The secret of his reputation was that he wrote like no other medieval historian has written before or since. He went for a stroll with his reader, explaining the landscape, cutting a path through the thorns, and warning him of pits and bogs along the way. When at the age of eighteen I was told to read Domesday Book and Beyond I could not criticize his arguments because I lacked the skills and the knowledge to do so—nor indeed can I today. I knew that Domesday Book, the record of the general census ordered by William the Conqueror in 1085, was a central historical document, but I had not the faintest idea how historians interpreted what it meant. Yet the gate opened on a new landscape in history that I had never seen before, and Maitland’s style took me by the hand and led me through it.
Of course Domesday Book is not a treatise on jurisdiction…. On the whole we take it that the lord who enjoyed soke had a right to keep a court if he chose to do so…. We may in later times see some curious compromises. If a thief is caught on the land of the Prior of Canterbury [he is taken to] the court of the hundred of Wye, which belongs to the Abbot of Battle. Then if he is not one of the Prior’s men, he will be judged by the hundred. But if he is the Prior’s man, then the bailiff of Brook will “crave the Prior’s Court.” But a much more difficult case comes before us in Warwick…. We are likely to see here a relic of the ancient “house peace.” If you commit an act of violence in a man’s house, whatever you may have to pay to the person whom you strike and to the King, you will also have to make amends to the owner of the house…for you have broken his peace.
Maitland not only loved research. He loved to make a story out of his discoveries for his readers. “We can hardly go so far as to say….” “We might here pause to consider….” How can any undergraduate resist the charm of Maitland’s injunction: “Fidelity with a leaning to correctness should be our aim”? His style, G.R. Elton writes, “combines earnestness and wit, charm and sinew, in a manner so personal that any attempt to learn from it would be idiocy.” He avoided circumlocutions and illustrated abstract notions by showing how they affected in practice ordinary men and women. He was courtesy itself to those whom he found to be in error. Maitland treated Bishop Stubbs, twenty-five years his senior, with decent respect even though he was undermining the foundations of the bishop’s history of the constitution; and only the horrible Horace Round, who in controversy had the manners of a ferret, ever felt the edge of his tongue.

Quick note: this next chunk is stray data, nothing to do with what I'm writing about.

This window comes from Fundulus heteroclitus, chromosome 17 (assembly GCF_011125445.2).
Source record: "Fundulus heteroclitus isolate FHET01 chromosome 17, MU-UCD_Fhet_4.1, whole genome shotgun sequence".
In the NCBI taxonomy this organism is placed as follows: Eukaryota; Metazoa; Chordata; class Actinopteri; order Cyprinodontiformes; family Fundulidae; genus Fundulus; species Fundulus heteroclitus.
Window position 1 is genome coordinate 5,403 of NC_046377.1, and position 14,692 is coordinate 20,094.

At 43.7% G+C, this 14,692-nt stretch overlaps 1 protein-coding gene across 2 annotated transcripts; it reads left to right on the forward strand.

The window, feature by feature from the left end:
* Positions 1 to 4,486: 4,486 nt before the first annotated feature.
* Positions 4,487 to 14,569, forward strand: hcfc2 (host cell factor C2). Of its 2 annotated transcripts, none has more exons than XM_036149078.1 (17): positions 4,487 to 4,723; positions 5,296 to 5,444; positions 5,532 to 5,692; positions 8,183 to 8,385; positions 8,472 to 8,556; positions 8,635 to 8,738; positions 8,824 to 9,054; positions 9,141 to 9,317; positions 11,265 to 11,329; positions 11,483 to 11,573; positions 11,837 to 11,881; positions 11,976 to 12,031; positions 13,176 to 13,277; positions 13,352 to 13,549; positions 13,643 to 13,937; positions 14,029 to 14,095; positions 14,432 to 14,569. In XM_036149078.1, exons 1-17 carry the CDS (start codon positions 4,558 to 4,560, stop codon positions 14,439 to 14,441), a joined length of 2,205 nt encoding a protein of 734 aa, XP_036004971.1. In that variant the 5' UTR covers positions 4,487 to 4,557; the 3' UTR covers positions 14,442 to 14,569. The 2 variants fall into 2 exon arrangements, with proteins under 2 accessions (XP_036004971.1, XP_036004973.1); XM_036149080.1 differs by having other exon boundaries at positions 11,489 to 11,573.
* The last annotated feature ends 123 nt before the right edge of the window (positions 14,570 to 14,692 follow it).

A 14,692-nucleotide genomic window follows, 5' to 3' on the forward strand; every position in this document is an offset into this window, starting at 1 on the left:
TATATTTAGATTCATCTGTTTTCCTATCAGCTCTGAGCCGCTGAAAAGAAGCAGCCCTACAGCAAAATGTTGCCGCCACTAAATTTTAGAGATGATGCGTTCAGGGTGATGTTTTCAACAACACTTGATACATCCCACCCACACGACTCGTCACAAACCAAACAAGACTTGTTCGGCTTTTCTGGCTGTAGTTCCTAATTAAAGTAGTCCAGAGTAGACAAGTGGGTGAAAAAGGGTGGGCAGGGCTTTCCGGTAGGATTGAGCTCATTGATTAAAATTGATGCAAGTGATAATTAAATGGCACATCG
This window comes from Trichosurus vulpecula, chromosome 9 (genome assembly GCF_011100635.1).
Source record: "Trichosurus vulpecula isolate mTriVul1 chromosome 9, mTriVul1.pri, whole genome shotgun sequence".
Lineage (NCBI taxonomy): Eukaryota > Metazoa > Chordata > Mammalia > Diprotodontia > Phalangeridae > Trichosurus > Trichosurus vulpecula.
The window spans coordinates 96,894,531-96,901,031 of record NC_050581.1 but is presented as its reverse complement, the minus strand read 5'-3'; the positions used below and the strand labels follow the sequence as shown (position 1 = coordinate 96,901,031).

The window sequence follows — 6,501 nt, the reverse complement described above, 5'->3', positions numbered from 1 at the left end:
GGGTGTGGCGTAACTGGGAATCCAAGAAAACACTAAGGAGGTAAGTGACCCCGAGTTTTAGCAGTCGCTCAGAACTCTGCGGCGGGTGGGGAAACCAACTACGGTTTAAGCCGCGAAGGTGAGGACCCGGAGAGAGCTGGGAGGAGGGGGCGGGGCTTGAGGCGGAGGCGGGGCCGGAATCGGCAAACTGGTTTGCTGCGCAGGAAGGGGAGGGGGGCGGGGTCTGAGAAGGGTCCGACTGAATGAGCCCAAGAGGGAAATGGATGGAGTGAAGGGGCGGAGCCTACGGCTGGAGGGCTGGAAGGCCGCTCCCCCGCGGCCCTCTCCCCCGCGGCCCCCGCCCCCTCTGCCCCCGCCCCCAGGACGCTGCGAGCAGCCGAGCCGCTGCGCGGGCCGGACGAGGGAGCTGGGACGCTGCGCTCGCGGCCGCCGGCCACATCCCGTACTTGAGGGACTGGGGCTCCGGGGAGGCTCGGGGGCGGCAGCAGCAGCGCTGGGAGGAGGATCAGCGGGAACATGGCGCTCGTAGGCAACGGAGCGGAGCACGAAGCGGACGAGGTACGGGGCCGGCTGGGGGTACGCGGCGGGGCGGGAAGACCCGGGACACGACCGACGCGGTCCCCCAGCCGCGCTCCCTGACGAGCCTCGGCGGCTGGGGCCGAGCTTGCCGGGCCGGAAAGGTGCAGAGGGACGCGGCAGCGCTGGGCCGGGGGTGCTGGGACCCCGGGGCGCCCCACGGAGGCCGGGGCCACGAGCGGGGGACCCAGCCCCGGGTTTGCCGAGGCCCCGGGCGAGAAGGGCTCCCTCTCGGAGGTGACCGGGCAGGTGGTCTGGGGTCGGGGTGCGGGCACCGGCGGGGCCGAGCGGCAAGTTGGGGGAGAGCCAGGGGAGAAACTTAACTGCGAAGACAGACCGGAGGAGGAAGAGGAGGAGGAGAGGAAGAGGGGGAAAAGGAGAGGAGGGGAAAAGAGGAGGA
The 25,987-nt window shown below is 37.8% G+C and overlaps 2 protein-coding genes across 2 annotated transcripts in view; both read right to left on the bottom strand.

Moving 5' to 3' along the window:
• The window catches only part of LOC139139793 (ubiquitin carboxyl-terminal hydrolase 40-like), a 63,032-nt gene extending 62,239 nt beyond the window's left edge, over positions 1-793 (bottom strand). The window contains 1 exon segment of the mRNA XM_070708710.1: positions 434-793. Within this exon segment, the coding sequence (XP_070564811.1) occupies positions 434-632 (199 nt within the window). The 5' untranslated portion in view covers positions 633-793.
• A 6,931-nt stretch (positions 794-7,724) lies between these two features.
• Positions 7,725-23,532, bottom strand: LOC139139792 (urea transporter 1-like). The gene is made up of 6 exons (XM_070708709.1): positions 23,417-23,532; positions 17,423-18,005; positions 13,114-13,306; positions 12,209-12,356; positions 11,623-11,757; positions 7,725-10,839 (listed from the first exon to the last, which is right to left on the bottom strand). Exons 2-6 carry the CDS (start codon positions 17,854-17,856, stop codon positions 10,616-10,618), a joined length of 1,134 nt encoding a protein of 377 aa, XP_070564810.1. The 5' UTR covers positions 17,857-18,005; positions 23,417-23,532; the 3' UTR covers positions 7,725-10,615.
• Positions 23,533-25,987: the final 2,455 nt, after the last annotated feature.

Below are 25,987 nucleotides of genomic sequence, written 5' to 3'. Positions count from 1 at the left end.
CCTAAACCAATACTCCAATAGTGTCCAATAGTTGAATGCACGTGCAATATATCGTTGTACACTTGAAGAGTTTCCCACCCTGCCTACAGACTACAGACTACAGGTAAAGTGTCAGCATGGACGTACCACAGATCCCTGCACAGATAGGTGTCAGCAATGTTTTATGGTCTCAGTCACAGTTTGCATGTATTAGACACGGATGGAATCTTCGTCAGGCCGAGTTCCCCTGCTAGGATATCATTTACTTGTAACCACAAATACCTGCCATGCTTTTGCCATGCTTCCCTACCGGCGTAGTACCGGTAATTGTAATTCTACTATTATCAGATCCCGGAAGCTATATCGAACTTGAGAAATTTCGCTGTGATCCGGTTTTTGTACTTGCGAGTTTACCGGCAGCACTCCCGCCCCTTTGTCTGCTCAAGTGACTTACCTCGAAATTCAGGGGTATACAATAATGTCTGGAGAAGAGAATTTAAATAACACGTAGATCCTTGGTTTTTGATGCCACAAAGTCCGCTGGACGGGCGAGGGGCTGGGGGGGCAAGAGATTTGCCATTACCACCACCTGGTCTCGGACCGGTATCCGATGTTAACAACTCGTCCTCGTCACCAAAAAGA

He could be funny about the contents of those dusty documents and he had a turn of phrase: “John Knox was shipped off with the rest, and was kept in the galleys for nineteen months, to meditate on faith that justifies”; he could be funny about the so-called feudal system, a term that schoolboys used to learn and proceeded for the rest of their lives to misuse, imagining it to mean a more or less stable form of government like parliamentary democracy. Maitland pretended in his constitutional history that “a learned and laborious antiquary,” Sir Henry Spelman, had introduced the term into England in the seventeenth century. Spelman observed that something like the English modes of land tenure and services existed on the Continent. So there must have been a system. His successors embroidered the theme to such a degree that Maitland declared that the feudal system attained its most perfect state of development in the eighteenth century. Scholarship, alas, he concluded, has revealed the difference rather than the similarities between one century and another and between England and the Continent, so that “it is quite possible to maintain that England was the most, or for that matter the least, feudalized; and that William the Conqueror introduced, or for that matter, suppressed the feudal system.”